For a class like this you could QObject::connect any processing object that does what you want to the data. It can be an object that writes it to your binary file, one that fills up your internal data representation or something of the sort. You could use it simply by providing a valid QTextStream and then invoking the read() function.
    Example usage:

    QFile file("myfile.fasta");
    if (!file.open(QFile::Text | QFile::ReadOnly))
        ; //< Can't open the file, handle error appropriately
    
    QTextStream stream(&file); //< Attach a stream to the file
    FastAReader reader(stream); //< Initialize the file reader and/or parser
    
    FastADataProcessor processor; //< This would hypothetically process the data
    QObject::connect(&reader, &FastAReader::sectionReady, &processor,  &FastADataProcessor::processSection);
    
    if (!reader.read())
        ; //< There was a problem reading the file, handle accordingly
    

    I know it's not a complete solution but I hope it'll help you for a start.

    Kind regards.



  • This post is deleted!


  • Thanks all for your reply. Yes it's text file, but I cannot compress because there is more than ACGT letter.
    I didn't understand why it's faster to read binary than text file ? At the end, text file is also a binary file ?
    I will test all of your solution and I let you know


  • Qt Champions 2016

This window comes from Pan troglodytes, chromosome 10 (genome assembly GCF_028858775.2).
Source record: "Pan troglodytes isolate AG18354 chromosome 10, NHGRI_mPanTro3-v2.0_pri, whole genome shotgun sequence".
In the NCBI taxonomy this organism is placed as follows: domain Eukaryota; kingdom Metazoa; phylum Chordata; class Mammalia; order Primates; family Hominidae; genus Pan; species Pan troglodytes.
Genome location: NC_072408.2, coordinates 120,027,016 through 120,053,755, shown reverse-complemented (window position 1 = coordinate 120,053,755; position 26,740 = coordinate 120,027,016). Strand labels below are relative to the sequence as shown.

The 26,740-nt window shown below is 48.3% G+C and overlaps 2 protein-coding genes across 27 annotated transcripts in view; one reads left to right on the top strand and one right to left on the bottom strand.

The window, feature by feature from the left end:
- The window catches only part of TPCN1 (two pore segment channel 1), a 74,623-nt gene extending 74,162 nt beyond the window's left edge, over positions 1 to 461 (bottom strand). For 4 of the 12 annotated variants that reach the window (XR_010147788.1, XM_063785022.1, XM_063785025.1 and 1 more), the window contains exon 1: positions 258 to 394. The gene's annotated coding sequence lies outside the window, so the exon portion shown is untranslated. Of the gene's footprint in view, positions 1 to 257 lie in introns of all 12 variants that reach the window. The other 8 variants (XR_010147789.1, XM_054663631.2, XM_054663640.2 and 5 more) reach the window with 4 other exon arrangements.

@dridk
    Hello,
    What I suggested is not compression per se, but a way to encode (meaning represent) base pair data more efficiently. As I noted, this is no way a complete solution, but I think it should give you a starting point. Since adenine is complementary to thymine the first could be encoded as a bit sequence 00 and the other as 11, while cytosine and guanine could be encoded as 01 and 10 respectively. This way you can get the complementary base by only inverting bits. Suppose you have encoded half the strain of DNA, then the complementary strain you get simply by inverting all the bits. Since the base data is only 2 bits fixed size you can use offsets to calculate where that data is exactly located in a long base pair sequence. Suppose you have a sequence of alleles and you know that some gene contains 3 alleles and starts with the 35th allele of the base-pair sequence, then you can access the gene sequence very easily. The gene should start at (35 - 1) * 3 = 102th base pair (or 102 * 2 = 204th bit) and the size is simply 9 base pairs or 18 bits. I just hope my biology is not failing me with the calculations. So if you had the whole sequence mapped in a binary file, to read up the gene you seek out the correct position directly by those offsets:

    QFile mySequenceFile("dnasequence.dna");
    if (!file.open(QFile::ReadOnly))
        ; //< You know the drill with handling errors
    
    file.seek(25); //< Go to the 25-th byte (200th bit)
    QByteArray geneSequenceData = file.read(3);  //< Read 3 bytes (up to bit 224)
    
    // So in the byte array we've read we have the gene we're interested in, and it starts at the 4-th bit and ends at bit 22
    // The total number of bits read is 24
    

    The whole point of having a structured binary file is to be able to seek around it without actually reading things. Obviously my example is pretty superficial and it's much better to have special class that represent a base pair sequence, class representing gene offsets and other data you might want to handle. Additionally, you probably'd need some meta-information written in that file (offsets of sequences, genes or other things) so you could locate what you need. This is not possible with text files, especially in a platform independent fashion. Moreover a sequence of 4 base pairs you encode in 4 bytes when you use text files, with the proposed encoding scheme you only need a single byte!

    Kind regards.